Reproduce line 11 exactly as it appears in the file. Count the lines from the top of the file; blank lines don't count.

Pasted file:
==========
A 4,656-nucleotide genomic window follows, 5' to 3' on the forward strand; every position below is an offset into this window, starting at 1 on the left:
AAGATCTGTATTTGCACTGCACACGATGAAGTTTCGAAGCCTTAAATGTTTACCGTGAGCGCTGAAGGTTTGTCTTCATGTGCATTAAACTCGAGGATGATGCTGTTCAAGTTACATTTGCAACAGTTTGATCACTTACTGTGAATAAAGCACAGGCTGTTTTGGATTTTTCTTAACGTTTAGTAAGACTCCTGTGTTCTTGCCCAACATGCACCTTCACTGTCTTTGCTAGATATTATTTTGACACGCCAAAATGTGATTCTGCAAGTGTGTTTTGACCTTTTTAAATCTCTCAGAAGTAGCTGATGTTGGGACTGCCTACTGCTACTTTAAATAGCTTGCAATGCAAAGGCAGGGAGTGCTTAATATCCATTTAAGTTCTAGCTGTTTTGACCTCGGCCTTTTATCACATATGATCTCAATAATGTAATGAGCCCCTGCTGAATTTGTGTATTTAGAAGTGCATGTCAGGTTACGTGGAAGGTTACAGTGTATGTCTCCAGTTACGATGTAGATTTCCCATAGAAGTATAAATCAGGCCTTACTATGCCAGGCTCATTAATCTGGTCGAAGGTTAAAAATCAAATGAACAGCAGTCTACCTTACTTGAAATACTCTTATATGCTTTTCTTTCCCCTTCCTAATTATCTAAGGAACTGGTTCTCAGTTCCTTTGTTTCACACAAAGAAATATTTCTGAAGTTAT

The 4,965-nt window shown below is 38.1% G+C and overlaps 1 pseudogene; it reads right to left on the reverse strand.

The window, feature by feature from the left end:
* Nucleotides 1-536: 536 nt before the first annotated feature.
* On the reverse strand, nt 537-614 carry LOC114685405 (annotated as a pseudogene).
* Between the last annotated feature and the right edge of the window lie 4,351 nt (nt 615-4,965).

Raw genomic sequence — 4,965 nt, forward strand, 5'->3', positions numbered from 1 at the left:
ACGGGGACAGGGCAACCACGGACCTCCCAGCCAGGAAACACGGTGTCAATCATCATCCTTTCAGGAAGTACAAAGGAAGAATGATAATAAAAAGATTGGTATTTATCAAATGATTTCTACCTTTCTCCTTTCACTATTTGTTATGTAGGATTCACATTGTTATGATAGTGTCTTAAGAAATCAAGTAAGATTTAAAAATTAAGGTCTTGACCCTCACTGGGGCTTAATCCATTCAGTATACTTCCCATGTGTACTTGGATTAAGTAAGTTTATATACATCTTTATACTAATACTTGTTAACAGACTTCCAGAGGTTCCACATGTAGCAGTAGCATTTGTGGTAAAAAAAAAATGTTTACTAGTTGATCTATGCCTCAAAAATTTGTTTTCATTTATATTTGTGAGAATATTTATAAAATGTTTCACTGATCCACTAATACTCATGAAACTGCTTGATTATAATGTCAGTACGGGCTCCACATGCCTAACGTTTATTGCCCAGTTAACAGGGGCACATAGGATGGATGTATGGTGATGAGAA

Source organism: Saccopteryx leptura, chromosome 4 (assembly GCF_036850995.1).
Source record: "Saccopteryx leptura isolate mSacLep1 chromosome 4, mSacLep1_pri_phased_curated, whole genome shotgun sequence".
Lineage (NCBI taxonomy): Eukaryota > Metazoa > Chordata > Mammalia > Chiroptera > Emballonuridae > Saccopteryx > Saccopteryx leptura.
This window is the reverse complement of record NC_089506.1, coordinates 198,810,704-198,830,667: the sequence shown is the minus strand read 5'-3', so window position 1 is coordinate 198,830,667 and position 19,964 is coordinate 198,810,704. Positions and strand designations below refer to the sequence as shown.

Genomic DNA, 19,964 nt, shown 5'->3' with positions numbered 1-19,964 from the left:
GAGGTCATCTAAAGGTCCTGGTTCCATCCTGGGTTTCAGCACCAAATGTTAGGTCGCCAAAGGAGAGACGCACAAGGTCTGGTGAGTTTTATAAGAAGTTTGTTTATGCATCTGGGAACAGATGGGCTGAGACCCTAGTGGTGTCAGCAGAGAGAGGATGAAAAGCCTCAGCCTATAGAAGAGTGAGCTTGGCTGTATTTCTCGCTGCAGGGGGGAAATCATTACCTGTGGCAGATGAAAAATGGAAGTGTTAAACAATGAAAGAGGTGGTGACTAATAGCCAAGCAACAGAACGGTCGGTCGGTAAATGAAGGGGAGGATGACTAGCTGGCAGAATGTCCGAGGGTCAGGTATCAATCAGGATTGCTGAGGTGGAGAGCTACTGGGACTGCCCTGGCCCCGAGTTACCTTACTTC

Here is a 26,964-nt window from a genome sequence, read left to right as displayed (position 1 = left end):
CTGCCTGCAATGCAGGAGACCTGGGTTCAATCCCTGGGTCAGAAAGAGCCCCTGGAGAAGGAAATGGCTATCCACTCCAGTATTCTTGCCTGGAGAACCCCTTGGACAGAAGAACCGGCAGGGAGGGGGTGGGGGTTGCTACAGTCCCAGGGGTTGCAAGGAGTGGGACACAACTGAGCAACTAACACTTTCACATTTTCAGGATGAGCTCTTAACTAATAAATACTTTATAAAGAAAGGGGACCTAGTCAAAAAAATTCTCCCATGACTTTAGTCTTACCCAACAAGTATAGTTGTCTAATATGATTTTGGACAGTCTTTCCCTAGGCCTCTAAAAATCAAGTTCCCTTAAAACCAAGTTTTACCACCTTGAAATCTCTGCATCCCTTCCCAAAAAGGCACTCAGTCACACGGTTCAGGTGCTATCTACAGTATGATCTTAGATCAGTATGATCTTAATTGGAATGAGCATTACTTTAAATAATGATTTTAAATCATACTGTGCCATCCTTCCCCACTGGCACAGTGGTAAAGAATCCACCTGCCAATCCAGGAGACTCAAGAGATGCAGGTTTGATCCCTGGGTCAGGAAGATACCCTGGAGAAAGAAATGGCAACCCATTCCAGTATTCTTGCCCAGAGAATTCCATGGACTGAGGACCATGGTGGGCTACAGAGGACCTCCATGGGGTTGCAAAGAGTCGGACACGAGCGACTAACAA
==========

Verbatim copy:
Source record: "Saccopteryx leptura isolate mSacLep1 chromosome 4, mSacLep1_pri_phased_curated, whole genome shotgun sequence".